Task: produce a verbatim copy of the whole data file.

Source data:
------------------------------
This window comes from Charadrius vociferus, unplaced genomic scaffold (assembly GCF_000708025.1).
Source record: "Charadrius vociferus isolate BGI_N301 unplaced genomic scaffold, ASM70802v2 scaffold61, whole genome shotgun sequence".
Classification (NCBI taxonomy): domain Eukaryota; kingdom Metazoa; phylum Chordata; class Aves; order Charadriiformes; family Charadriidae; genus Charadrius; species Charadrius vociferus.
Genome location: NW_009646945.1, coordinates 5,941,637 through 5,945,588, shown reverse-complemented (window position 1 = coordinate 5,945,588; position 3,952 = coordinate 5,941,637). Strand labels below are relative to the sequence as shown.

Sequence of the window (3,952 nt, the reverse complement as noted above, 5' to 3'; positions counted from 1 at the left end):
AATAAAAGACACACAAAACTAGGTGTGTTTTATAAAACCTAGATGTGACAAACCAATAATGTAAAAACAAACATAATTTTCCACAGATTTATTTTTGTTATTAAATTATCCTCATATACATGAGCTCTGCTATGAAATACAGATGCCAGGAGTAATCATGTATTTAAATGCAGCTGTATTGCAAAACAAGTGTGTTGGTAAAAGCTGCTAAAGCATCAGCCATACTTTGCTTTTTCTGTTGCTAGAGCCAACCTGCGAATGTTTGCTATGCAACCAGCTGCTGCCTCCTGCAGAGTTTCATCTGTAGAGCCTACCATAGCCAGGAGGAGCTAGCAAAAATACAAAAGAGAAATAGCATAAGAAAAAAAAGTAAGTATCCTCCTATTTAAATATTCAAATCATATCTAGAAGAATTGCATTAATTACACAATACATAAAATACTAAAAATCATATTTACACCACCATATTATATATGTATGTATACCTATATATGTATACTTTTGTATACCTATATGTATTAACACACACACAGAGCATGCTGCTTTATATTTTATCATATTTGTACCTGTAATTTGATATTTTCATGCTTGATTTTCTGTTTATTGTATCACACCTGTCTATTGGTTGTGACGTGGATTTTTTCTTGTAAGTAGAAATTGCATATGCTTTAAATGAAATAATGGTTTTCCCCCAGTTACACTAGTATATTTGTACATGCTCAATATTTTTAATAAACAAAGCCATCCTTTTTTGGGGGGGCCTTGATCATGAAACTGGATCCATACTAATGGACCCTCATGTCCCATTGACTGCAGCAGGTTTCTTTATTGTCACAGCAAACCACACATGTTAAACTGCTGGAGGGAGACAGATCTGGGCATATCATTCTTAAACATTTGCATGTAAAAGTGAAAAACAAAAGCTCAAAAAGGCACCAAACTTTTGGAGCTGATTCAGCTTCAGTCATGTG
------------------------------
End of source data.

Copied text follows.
This window comes from Charadrius vociferus, unplaced genomic scaffold (assembly GCF_000708025.1).
Source record: "Charadrius vociferus isolate BGI_N301 unplaced genomic scaffold, ASM70802v2 scaffold61, whole genome shotgun sequence".
Classification (NCBI taxonomy): domain Eukaryota; kingdom Metazoa; phylum Chordata; class Aves; order Charadriiformes; family Charadriidae; genus Charadrius; species Charadrius vociferus.
Genome location: NW_009646945.1, coordinates 5,941,637 through 5,945,588, shown reverse-complemented (window position 1 = coordinate 5,945,588; position 3,952 = coordinate 5,941,637). Strand labels below are relative to the sequence as shown.

Sequence of the window (3,952 nt, the reverse complement as noted above, 5' to 3'; positions counted from 1 at the left end):
AATAAAAGACACACAAAACTAGGTGTGTTTTATAAAACCTAGATGTGACAAACCAATAATGTAAAAACAAACATAATTTTCCACAGATTTATTTTTGTTATTAAATTATCCTCATATACATGAGCTCTGCTATGAAATACAGATGCCAGGAGTAATCATGTATTTAAATGCAGCTGTATTGCAAAACAAGTGTGTTGGTAAAAGCTGCTAAAGCATCAGCCATACTTTGCTTTTTCTGTTGCTAGAGCCAACCTGCGAATGTTTGCTATGCAACCAGCTGCTGCCTCCTGCAGAGTTTCATCTGTAGAGCCTACCATAGCCAGGAGGAGCTAGCAAAAATACAAAAGAGAAATAGCATAAGAAAAAAAAGTAAGTATCCTCCTATTTAAATATTCAAATCATATCTAGAAGAATTGCATTAATTACACAATACATAAAATACTAAAAATCATATTTACACCACCATATTATATATGTATGTATACCTATATATGTATACTTTTGTATACCTATATGTATTAACACACACACAGAGCATGCTGCTTTATATTTTATCATATTTGTACCTGTAATTTGATATTTTCATGCTTGATTTTCTGTTTATTGTATCACACCTGTCTATTGGTTGTGACGTGGATTTTTTCTTGTAAGTAGAAATTGCATATGCTTTAAATGAAATAATGGTTTTCCCCCAGTTACACTAGTATATTTGTACATGCTCAATATTTTTAATAAACAAAGCCATCCTTTTTTGGGGGGGCCTTGATCATGAAACTGGATCCATACTAATGGACCCTCATGTCCCATTGACTGCAGCAGGTTTCTTTATTGTCACAGCAAACCACACATGTTAAACTGCTGGAGGGAGACAGATCTGGGCATATCATTCTTAAACATTTGCATGTAAAAGTGAAAAACAAAAGCTCAAAAAGGCACCAAACTTTTGGAGCTGATTCAGCTTCAGTCATGTG